The European Commission said on Thursday it was suing Britain over tax exemptions the country grants to some commodity markets, waivers that Brussels considers in breach of European Union rules.
Under EU rules, countries need EU authorisation not to charge sales tax on products and services. In 1977, Britain obtained a waiver to charge a zero rate value-added tax (VAT) on some commodity markets, but has since unlawfully extended its scope to other markets, the EU executive Commission said.
Last July, Brussels sent a warning letter to Britain over the case. On Thursday, it stepped up the legal battle by referring Britain to the EU Court of Justice. The procedure could end up in fines if the court rules against the UK.
Britain charges no VAT on marketplaces in which it is the global leader, such as the London Metal Exchange and the London bullion market.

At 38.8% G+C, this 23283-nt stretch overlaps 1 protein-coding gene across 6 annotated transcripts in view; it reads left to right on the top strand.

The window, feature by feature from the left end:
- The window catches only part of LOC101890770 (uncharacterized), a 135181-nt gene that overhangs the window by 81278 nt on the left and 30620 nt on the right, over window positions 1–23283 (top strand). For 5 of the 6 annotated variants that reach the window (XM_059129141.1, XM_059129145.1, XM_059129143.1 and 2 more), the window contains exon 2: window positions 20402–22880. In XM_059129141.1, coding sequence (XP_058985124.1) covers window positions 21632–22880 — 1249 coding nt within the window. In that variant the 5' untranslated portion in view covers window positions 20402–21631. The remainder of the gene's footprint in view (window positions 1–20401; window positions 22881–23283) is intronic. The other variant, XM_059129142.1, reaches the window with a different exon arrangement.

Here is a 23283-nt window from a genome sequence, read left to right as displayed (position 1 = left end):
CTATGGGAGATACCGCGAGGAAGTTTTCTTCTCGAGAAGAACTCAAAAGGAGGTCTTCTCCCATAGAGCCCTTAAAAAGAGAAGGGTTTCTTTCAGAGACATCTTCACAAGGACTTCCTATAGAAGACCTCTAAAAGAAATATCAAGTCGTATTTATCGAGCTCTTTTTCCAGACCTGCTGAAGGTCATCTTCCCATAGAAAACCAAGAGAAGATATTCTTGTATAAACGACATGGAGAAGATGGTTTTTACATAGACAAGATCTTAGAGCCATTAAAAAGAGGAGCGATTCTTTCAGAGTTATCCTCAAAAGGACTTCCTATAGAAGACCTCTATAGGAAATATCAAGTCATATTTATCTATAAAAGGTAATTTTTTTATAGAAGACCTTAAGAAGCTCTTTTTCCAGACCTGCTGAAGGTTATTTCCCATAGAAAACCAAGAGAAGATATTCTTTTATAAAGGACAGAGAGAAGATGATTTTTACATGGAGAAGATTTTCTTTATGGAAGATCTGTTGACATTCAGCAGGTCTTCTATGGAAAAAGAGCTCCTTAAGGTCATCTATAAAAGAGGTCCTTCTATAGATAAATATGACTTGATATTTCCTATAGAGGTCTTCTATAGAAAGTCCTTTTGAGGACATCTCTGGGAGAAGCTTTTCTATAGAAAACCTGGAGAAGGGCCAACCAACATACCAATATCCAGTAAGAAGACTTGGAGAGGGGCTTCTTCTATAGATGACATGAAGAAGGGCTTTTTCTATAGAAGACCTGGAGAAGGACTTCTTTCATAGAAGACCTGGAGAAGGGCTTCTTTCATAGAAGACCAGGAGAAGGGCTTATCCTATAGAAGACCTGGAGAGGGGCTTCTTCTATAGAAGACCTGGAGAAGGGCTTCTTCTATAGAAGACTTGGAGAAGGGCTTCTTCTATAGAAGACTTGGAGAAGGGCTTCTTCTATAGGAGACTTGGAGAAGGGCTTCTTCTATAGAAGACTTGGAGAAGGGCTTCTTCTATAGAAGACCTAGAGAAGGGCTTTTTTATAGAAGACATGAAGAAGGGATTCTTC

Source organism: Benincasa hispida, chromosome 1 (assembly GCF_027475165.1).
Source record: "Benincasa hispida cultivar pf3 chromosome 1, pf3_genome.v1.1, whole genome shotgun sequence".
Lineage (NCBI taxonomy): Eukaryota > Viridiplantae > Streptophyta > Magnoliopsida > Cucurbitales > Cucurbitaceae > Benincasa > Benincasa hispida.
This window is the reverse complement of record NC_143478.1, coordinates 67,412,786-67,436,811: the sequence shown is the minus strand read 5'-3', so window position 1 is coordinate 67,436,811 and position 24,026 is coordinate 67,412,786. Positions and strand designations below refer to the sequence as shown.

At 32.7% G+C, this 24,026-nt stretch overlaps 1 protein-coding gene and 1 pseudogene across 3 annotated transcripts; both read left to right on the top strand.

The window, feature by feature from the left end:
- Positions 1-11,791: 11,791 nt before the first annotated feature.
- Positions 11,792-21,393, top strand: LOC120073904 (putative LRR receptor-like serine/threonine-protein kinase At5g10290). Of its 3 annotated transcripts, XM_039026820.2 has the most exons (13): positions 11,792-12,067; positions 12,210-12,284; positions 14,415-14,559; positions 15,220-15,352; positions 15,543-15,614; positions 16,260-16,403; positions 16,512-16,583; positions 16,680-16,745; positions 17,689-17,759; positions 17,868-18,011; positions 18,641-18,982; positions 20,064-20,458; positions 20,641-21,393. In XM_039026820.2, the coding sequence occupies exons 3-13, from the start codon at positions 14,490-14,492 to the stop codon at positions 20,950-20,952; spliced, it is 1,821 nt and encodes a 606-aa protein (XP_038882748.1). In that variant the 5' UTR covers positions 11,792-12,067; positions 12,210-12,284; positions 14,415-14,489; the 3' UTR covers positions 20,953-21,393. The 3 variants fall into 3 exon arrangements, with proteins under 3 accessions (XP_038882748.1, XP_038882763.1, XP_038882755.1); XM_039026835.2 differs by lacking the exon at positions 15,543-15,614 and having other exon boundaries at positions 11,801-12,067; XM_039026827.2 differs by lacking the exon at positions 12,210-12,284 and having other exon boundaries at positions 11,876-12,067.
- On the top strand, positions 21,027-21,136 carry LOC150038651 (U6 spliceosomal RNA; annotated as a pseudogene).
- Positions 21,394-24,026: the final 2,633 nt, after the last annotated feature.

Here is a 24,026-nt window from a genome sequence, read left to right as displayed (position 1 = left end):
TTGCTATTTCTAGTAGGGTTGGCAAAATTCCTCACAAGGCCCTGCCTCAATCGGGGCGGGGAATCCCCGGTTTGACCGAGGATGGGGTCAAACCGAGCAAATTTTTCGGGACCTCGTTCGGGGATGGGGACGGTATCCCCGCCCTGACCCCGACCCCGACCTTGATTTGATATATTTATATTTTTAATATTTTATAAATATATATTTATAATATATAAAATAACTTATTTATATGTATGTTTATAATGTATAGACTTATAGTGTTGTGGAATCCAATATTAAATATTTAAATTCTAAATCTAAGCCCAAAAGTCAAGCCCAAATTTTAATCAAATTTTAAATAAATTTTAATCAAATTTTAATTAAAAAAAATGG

The Commission is requesting that Britain impose the tax. It said the waiver "generates major distortions of competition to the detriment of other financial markets within the EU".
The legal battle has been going on since 2015, but the Commission stepped it up after Britain decided to leave the EU. Britain has said the waivers are legal.
EU legal procedures usually last years and only in rare cases have ended up in fines against EU states that refuse to make the required changes.
As Britain is leaving the EU, it is unclear whether the country would change its rules to abide by EU tax legislation. It is also unclear whether it would agree to pay possible fines to Brussels after it quits the union.
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